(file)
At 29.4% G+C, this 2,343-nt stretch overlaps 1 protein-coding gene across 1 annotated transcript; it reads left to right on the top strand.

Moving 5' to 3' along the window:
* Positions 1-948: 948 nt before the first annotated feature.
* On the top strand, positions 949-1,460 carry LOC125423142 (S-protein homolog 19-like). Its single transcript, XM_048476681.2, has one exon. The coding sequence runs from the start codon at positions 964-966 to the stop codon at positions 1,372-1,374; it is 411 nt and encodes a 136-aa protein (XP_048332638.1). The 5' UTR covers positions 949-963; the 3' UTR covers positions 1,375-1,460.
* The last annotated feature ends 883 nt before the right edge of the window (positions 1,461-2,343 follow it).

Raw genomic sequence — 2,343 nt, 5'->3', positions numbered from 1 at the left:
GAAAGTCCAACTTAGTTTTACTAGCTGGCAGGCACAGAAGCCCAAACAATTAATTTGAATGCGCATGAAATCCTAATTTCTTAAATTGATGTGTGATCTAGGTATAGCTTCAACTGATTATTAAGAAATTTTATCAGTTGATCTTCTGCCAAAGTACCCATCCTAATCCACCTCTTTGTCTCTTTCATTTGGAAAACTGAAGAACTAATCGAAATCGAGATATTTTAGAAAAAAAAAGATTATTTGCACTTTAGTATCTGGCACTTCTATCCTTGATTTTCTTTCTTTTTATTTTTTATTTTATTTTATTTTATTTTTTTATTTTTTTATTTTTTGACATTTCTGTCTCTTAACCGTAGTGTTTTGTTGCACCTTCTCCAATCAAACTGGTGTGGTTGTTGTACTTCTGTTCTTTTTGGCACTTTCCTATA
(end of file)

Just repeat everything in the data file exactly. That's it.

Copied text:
At 29.4% G+C, this 2,343-nt stretch overlaps 1 protein-coding gene across 1 annotated transcript; it reads left to right on the top strand.

Moving 5' to 3' along the window:
* Positions 1-948: 948 nt before the first annotated feature.
* On the top strand, positions 949-1,460 carry LOC125423142 (S-protein homolog 19-like). Its single transcript, XM_048476681.2, has one exon. The coding sequence runs from the start codon at positions 964-966 to the stop codon at positions 1,372-1,374; it is 411 nt and encodes a 136-aa protein (XP_048332638.1). The 5' UTR covers positions 949-963; the 3' UTR covers positions 1,375-1,460.
* The last annotated feature ends 883 nt before the right edge of the window (positions 1,461-2,343 follow it).

Raw genomic sequence — 2,343 nt, 5'->3', positions numbered from 1 at the left:
GAAAGTCCAACTTAGTTTTACTAGCTGGCAGGCACAGAAGCCCAAACAATTAATTTGAATGCGCATGAAATCCTAATTTCTTAAATTGATGTGTGATCTAGGTATAGCTTCAACTGATTATTAAGAAATTTTATCAGTTGATCTTCTGCCAAAGTACCCATCCTAATCCACCTCTTTGTCTCTTTCATTTGGAAAACTGAAGAACTAATCGAAATCGAGATATTTTAGAAAAAAAAAGATTATTTGCACTTTAGTATCTGGCACTTCTATCCTTGATTTTCTTTCTTTTTATTTTTTATTTTATTTTATTTTATTTTTTTATTTTTTTATTTTTTGACATTTCTGTCTCTTAACCGTAGTGTTTTGTTGCACCTTCTCCAATCAAACTGGTGTGGTTGTTGTACTTCTGTTCTTTTTGGCACTTTCCTATA